The Smarty Pants’ Top 10 Business Card Boo-Boo’s!
A business card needs to clearly identify: WHO you are, WHAT you do, and HOW to reach you. Have you ever received (or handed out) a business card that contains:a business number with extension, a direct line, a toll free business number, a cell number, a fax number and a toll free fax number? The card may as well say, "Hi!, I'm difficult to reach. Good luck!".
Business cards are the quintessential business-marketing tool. Whenever you go anywhere or have a conversation with anyone – about anything – you could be asked at any moment…
“Do you have a business card?”
Odds are the answer is ‘yes’. (And if not, it really should be!)
Here’s the real kicker though…just what is your card saying about your business?
Your business card is a mobile sales force for your business. It has to communicate everything about you, your business, your products and services in a glance. It has to reflect your brand… and it has to do all this even when you’re not around to provide back-up support!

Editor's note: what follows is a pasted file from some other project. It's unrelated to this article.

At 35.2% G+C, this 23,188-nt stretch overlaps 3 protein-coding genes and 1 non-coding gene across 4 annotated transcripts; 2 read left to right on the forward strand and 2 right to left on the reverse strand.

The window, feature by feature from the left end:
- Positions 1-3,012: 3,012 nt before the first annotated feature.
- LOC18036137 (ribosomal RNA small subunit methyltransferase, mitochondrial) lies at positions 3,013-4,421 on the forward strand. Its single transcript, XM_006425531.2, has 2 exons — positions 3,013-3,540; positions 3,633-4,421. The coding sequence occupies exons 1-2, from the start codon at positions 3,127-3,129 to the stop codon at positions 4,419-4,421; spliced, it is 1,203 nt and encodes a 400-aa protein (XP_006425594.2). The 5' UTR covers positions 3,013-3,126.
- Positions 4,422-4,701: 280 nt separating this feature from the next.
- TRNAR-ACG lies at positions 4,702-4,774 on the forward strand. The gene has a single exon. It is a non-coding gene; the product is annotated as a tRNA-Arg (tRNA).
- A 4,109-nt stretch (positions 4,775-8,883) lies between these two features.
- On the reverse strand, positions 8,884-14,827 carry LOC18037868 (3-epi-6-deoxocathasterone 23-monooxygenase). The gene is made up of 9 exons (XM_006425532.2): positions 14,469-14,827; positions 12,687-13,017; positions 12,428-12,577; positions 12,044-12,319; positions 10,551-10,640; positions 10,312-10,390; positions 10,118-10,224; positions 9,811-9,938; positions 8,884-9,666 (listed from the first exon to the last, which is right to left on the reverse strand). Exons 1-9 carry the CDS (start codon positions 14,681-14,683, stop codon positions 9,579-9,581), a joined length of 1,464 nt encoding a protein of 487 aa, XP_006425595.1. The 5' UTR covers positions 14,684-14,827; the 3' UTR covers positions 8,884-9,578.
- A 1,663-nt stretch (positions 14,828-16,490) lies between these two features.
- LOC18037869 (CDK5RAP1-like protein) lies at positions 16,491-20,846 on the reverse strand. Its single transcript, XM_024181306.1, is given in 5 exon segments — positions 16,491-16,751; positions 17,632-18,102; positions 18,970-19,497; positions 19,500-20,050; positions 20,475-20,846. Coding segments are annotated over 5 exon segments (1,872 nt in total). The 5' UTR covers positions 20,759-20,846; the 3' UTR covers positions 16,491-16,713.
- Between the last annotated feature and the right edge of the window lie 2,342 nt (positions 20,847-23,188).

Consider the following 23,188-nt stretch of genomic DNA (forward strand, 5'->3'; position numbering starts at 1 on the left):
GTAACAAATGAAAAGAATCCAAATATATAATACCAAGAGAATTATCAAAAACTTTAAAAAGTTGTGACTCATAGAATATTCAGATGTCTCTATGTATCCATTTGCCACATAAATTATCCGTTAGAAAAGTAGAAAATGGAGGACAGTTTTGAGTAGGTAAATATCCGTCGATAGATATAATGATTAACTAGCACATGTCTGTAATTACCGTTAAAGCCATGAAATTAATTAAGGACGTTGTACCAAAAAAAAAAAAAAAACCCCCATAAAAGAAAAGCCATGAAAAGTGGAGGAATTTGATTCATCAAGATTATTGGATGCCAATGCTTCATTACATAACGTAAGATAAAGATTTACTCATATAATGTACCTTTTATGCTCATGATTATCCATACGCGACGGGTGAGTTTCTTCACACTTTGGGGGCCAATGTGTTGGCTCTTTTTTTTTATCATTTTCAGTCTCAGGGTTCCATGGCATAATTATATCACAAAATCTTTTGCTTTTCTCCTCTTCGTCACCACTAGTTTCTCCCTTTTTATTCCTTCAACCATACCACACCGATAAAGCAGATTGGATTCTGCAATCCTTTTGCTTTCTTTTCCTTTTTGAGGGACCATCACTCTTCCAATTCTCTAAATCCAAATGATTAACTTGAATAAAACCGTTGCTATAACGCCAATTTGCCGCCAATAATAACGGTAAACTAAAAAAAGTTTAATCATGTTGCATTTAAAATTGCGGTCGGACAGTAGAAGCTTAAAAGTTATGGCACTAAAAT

Yes, you might hand your card to a prospective customer at an event or meeting, and they may add it to their contact file. Or they may pass it along to someone else who they think could use your help. THAT is the audience you need to think about when you are setting up your business card for printing… the person that has NO IDEA who you are or what you do!!
So to help you get the most out of your business card and make it an effective marketing tool for your business, I’ve created the Smarty Pants’ Top 10 Business Card Boo-Boo’s list. I split the list in two to keep this all in bite-size portions.
Boo-Boo #10. Lack of clarity with phone numbers.